For many business, especially within the property sector, the majority of leads are generated online, be it through a property portals such as RightMove or Zoopla, direct through Google or through a social network such as Facebook and Twitter.
Google, as we all know, is an extremely powerful platform for lead generation. For prospects searching for your services it offers 2 options:
The cost will depend on how broad your marketing campaign is – the wider the net, the higher your costs will be. You can keep costs low by creating targeted remarketing campaigns. However, remarketing provides the most cost efficient way to improve the performance of PPC.
You can segment your visitors. For example, the visitors who view your sales pages and do not convert can be retargeted separately and encouraged to take action.
For a very long time SEO was the core digital strategy most businesses in need of leads would invest in. This has drastically changed over the past couple of years, mainly down to several algorithm updates Google launched. This meant that the larger companies with bigger marketing budgets were the ones able to stay and dominate the first page of Google for the more generic and higher volume key search phrases. On the other hand, smaller agencies had to adapt quickly by introducing more creative methods of SEO and focusing on local marketing.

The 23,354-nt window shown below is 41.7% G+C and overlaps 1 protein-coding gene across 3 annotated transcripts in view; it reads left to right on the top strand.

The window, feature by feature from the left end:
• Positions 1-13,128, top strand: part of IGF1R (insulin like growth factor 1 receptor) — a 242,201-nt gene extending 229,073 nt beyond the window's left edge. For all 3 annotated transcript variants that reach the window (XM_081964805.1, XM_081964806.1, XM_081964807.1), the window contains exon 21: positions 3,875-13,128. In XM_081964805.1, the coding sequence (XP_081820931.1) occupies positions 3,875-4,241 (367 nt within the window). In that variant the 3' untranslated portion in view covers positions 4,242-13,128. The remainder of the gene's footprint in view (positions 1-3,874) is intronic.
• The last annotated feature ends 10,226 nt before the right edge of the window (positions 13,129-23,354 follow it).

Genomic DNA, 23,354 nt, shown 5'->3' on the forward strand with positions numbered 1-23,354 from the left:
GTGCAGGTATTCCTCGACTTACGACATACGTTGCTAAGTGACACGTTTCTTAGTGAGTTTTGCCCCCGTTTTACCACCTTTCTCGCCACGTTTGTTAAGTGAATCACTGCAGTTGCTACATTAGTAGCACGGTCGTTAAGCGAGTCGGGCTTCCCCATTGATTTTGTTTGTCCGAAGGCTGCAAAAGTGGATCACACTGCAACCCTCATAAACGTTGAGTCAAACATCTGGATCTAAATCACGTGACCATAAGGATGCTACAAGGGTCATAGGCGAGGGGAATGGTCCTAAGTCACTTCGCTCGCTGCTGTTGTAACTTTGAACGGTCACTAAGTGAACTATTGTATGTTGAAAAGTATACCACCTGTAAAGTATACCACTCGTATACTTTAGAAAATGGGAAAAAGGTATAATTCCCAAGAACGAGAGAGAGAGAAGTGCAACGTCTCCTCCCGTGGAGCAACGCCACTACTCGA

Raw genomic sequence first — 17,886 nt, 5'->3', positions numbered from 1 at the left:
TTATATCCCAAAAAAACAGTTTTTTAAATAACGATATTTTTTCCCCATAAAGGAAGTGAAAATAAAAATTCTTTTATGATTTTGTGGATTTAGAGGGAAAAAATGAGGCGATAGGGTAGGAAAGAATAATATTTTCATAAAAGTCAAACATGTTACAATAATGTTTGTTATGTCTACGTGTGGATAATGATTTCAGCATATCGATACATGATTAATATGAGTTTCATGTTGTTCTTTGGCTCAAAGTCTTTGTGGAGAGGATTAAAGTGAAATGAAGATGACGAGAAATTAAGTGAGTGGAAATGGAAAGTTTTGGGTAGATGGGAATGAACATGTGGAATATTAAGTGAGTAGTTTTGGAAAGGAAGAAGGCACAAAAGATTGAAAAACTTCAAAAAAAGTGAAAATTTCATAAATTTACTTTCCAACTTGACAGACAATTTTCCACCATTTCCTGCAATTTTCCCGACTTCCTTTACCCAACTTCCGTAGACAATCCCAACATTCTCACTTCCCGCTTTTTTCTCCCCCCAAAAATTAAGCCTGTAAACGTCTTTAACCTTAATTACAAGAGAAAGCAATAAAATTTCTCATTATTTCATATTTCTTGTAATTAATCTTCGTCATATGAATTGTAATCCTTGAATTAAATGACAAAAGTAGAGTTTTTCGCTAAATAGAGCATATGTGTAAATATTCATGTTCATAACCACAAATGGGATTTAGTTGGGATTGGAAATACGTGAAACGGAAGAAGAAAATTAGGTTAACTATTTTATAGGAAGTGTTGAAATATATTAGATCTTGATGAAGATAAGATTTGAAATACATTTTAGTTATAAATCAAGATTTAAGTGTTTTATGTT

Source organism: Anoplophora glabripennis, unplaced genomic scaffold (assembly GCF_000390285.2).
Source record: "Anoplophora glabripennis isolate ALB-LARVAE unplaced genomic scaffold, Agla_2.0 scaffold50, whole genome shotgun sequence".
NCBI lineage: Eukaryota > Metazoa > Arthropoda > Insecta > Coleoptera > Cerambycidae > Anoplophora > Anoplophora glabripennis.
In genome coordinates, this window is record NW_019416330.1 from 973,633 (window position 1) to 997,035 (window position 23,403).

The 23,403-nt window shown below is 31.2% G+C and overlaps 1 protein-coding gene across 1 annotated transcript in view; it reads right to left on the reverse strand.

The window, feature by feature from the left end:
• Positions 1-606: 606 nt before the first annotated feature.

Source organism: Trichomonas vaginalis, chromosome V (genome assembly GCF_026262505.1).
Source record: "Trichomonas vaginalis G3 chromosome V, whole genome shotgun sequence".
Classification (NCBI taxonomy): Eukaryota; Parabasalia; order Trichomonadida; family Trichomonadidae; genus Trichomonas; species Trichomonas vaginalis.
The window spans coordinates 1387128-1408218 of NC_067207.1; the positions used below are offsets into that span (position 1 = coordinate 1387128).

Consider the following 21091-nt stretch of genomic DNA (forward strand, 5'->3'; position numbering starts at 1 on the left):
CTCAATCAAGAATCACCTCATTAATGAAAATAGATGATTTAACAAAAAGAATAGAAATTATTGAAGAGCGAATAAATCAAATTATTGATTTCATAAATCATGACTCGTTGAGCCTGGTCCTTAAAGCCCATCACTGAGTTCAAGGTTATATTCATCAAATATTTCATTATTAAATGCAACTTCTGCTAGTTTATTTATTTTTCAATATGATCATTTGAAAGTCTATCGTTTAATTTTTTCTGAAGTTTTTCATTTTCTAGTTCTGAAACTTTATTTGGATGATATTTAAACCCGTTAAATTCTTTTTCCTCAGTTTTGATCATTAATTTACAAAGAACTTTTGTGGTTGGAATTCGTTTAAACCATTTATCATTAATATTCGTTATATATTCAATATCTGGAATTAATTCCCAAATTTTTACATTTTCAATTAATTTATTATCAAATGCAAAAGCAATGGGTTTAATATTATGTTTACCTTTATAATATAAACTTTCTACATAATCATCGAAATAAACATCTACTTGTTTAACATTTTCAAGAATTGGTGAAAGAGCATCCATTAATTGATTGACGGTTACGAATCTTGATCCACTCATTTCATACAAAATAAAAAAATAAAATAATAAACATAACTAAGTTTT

It’s all about market share. The higher your market share, the higher your brand exposure, traffic and leads. Although SEO is no longer seen as the main driver of a digital strategy, it is still contributing to the overall market share, exposure and lead generation process and should not be disregarded.
It starts by convincing Google that your website will provide the answer the query or question that a potential vendor, buyer or landlord has entered into an online search bar.
The good news is that Google has taken another giant step towards rewarding websites that deliver a good user experience by updating what it calls its Core Algorithm.
This complex tool works by relying on more than 200 unique signals that make it possible to surface what anyone carrying out an online search might be looking for.
These signals include specific words that appear on websites, how fresh the content is, where your business is based and PageRank – a tool named after Google co-founder Larry Page that counts the number and quality of links to a page to determine how useful a website is. The underlying assumption is that the best websites are likely to receive more links from other websites.
But PageRank is no longer the only part of Google’s Core Algorithm that measures the quality of links your website might have.
Google has long been aware that some search engine optimisation practitioners have tried to trick it into ranking a website higher than it deserves on a search results page by engaging in unfair link building practices, also known as Black Hat SEO.
That’s why in 2012 Google introduced Penguin as a standalone algorithm update. This was designed to better catch sites deemed to be spamming its search results, in particular those buying links or obtaining them through link networks designed primarily to boost Google rankings.